A rollout of the COVID-19 vaccine will be discussed with Queensland Premier Annastacia Palaszczuk and her Cabinet on Wednesday, as fragments of coronavirus is detected at 13 wastewater sites across the state in the past 48 hours.
Key points:Queensland’s Chief Health Officer will fly to Townsville tomorrow to discuss the vaccine rolloutFragments of COVID-19 have been detected at 13 wastewater sites across QueenslandThere were no new cases of the virus in Queensland today
Chief Health Officer Dr Jeannette Young will brief Ms Palaszczuk and the Cabinet in Townsville about the rollout of the vaccine.
“The Prime Minister has announced the rollout will probably commence at the end of next month, so we’ll be getting an update from Dr Young to the Cabinet about the Pfizer vaccine and how we will go about distributing that in Queensland,” Ms Palaszczuk said.
The announcement comes as Queensland Health detected traces of COVID-19 at an additional 13 wastewater sites in the last 48 hours.
The announcement comes as Queensland Health detects traces at an additional 13 wastewater sites in the last 48 hours.(Supplied: CSIRO)LIVE UPDATES: Catch up on the main COVID-19 news from Tuesday with our coronavirus blog.
In a statement today, Dr Young said the positive readings were detected at Condon (Townsville), Cairns South, Cairns Marlin Coast, Nambour, Maroochydore, Pulgul (Hervey Bay) and Yeppoon.
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Yesterday the virus was also detected at Caboolture South, Oxley Creek, Bundamba, Gibson Island, Luggage Point and Maryborough.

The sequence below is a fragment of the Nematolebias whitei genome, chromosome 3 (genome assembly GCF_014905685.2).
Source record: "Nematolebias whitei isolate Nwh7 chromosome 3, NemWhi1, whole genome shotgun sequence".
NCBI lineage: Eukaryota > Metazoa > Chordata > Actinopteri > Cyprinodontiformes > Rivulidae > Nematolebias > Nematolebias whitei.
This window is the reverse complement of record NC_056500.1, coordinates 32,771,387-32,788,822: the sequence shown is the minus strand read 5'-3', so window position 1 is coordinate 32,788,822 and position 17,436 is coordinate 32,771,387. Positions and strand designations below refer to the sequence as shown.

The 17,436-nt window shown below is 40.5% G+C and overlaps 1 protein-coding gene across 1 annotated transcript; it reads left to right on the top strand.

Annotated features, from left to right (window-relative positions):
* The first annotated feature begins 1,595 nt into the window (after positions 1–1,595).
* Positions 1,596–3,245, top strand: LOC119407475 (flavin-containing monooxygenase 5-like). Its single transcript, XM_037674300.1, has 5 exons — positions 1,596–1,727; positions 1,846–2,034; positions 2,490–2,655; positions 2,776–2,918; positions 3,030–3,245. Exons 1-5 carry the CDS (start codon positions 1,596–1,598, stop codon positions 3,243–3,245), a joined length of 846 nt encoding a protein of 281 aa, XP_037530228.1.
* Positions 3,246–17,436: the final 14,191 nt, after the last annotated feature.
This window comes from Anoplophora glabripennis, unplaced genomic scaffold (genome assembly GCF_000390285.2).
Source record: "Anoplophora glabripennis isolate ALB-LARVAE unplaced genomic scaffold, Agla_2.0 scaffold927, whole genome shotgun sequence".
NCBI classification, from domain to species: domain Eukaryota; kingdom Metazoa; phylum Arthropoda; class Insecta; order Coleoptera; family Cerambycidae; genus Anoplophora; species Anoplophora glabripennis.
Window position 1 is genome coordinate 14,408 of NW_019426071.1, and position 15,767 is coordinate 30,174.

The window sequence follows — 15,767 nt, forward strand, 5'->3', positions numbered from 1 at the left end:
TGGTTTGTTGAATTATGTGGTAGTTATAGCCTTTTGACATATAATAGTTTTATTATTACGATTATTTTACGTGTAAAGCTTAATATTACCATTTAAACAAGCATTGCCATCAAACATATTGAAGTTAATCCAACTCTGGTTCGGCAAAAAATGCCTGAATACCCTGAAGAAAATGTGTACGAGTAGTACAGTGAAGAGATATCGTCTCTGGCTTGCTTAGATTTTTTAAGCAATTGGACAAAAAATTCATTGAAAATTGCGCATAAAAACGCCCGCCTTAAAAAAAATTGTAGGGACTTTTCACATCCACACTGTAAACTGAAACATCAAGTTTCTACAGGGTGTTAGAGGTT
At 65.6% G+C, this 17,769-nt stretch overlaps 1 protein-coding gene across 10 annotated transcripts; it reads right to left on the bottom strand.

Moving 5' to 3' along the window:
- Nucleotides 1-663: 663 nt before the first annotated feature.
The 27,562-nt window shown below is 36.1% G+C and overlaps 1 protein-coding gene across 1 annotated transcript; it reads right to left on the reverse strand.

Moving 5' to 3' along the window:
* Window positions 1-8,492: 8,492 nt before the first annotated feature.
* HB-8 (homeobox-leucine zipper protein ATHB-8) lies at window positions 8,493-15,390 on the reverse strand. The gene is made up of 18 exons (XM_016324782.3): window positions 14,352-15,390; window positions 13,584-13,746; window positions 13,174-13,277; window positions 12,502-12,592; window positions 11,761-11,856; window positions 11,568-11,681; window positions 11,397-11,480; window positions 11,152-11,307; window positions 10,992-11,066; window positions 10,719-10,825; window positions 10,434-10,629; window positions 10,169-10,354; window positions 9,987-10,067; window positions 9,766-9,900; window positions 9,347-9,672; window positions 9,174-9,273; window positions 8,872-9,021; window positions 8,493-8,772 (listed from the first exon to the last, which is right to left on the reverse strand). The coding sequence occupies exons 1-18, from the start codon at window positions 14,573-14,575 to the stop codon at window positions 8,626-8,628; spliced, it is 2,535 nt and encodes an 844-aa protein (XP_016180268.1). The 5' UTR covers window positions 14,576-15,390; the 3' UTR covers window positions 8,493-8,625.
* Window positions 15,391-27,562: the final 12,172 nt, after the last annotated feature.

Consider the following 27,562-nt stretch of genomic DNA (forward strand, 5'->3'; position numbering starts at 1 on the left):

Dr Young urged residents in all of those communities to be vigilant about getting tested at the first sign of symptoms, including fever, cough, sore throat, runny nose, fatigue, diarrhoea, nausea or vomiting, and loss of taste or smell.
“While this does not mean we have new cases of COVID-19 in these communities, we are treating these detections seriously,” Dr Young said.
“A positive sewage result means that someone who has been infected was shedding the virus.
Queensland Chief Health Officer Dr Jeannette Young is urging people to get tested at the first sign of symptoms.(AAP: Dan Peled)Want more local news?
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“Infected people can shed viral fragments and that shedding can happen for several weeks after the person is no longer infectious.”
Scientists have found the sewage testing can also detect the genetic fingerprint of the virus up to three weeks before cases are reported through clinical testing of infected people.
There were no new cases of COVID-19 recorded in Queensland today, with 6,309 tests conducted across the state in the last 24 hours.
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